In Kenya, soybean is a key crop in helping to improve livelihoods and nutrition. However, production only meets 10% of the market needs due to the effects of poor agricultural practices and pests and diseases. To address these issues, this project will provide a frontier system that integrates Earth Observation technology, pest modelling and best-practice approaches in agricultural extension to increase soybean productivity and quality. The project aims to reach 30,000 farmers, of which support will be given particularly to women farmers in helping them to engage with this high-value commodity, access local markets and improve their livelihoods.
Pests and diseases cause significant losses of crops around the world and are a significant threat to food security. In China and Laos, locusts affect over two million hectares of agricultural land and recently, the fall armyworm is becoming prevalent in China and Southeast Asia, already affecting 35,000 hectares of maize in Laos. Due to a lack of detailed information on where risks to crops are greatest and farmers using inappropriate and ineffective control measures, managing the damage from pests can be problematic.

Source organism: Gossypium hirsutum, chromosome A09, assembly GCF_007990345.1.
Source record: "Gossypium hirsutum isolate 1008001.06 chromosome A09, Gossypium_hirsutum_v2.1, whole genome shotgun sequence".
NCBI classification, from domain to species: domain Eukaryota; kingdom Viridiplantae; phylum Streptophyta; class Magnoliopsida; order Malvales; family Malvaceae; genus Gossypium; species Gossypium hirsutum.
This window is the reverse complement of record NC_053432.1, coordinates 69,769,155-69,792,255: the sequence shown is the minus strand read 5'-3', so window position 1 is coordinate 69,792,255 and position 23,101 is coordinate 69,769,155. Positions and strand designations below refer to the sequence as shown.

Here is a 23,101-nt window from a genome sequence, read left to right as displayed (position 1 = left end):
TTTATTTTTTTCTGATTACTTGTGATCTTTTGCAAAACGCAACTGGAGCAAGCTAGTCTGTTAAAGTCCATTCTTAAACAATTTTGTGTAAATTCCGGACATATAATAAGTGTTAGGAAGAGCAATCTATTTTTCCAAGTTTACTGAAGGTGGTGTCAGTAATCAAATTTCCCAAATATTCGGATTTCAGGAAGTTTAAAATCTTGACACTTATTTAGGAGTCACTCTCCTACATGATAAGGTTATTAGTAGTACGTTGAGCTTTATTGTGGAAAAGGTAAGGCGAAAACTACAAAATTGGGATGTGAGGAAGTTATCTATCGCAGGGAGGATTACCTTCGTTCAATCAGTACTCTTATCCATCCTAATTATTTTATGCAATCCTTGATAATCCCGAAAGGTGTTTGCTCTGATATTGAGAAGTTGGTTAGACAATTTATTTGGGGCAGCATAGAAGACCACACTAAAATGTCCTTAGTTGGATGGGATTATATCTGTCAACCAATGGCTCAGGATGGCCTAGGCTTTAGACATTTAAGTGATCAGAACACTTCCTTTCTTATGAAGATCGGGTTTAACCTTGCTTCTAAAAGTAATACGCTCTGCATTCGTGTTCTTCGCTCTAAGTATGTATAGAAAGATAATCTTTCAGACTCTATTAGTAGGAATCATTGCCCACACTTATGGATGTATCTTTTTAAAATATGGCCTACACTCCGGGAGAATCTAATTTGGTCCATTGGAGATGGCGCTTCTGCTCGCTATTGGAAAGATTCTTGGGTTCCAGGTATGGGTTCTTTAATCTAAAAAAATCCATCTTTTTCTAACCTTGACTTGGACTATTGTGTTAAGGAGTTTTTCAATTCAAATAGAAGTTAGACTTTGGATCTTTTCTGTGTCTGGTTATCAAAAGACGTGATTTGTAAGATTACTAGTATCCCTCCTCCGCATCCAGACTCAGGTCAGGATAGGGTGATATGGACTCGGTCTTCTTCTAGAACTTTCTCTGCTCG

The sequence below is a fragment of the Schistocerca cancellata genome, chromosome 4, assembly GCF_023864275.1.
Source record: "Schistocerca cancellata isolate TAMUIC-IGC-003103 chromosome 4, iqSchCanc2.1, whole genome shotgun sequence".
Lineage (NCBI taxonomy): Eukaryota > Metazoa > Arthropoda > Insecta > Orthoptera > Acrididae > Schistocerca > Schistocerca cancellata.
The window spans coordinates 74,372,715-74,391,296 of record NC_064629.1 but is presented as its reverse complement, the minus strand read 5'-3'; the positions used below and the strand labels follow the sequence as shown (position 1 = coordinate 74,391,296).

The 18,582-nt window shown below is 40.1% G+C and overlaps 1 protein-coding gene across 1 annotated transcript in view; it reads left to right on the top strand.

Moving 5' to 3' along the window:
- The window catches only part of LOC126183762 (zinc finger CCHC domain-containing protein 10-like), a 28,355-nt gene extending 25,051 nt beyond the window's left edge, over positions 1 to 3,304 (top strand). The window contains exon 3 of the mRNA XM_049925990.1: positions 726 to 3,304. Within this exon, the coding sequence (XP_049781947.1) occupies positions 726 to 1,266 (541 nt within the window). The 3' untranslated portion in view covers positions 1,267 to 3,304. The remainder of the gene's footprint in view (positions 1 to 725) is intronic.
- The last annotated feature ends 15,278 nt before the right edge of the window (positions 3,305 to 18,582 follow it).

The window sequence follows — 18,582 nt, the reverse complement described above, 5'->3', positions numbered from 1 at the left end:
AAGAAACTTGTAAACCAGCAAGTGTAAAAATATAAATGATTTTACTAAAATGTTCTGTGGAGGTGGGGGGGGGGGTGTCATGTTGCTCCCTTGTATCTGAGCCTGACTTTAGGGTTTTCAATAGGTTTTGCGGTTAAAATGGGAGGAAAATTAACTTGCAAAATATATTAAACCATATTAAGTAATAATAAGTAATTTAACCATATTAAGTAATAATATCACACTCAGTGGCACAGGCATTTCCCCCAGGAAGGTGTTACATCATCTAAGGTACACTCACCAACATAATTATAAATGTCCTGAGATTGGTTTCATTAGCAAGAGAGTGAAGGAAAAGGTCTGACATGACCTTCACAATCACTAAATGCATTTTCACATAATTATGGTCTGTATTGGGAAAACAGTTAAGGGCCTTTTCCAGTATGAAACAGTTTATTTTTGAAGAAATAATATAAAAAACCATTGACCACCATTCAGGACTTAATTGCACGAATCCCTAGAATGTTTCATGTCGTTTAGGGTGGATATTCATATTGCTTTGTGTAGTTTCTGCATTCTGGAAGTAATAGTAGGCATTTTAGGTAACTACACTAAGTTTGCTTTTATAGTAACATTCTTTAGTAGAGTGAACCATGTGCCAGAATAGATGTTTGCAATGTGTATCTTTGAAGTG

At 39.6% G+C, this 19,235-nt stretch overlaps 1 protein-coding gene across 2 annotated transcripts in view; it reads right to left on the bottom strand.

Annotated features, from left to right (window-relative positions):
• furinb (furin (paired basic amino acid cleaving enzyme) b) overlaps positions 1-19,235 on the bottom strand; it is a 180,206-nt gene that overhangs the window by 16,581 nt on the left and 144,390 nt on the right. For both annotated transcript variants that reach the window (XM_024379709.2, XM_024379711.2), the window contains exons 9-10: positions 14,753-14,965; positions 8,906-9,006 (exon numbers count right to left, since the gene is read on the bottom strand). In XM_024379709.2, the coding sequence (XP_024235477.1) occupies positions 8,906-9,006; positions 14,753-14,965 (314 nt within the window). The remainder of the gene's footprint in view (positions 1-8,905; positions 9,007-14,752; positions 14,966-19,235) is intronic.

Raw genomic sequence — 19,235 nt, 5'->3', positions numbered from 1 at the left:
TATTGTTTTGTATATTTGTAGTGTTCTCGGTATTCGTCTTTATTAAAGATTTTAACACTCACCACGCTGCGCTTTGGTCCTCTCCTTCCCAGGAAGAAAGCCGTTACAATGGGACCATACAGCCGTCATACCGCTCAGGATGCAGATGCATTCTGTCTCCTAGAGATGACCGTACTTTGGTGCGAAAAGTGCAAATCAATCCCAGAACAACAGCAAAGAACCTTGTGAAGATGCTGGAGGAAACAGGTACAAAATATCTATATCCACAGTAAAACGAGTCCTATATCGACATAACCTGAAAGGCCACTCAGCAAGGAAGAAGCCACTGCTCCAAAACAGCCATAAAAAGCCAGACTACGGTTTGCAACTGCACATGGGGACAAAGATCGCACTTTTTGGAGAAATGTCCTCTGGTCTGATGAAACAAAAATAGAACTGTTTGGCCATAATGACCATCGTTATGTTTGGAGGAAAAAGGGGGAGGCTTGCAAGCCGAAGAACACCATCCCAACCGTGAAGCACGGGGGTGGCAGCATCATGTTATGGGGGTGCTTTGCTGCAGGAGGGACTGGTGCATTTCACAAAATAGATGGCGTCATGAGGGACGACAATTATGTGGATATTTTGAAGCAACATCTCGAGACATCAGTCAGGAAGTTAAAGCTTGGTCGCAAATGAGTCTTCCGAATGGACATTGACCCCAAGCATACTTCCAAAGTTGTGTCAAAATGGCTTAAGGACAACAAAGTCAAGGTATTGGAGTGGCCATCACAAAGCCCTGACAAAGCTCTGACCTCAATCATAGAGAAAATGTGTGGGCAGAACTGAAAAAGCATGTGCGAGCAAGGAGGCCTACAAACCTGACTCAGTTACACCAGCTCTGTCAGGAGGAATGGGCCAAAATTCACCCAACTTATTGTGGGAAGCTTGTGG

It is projected that food demand will more than double by 2050 due to climate changes. Food security in Pakistan is particularly reliant on its ability to produce wheat and rice, however, an invasive species of weed, the “Famine Weed” (Parthenium hysterophorus), has been identified as a critical threat to agriculture and human prosperity in Pakistan.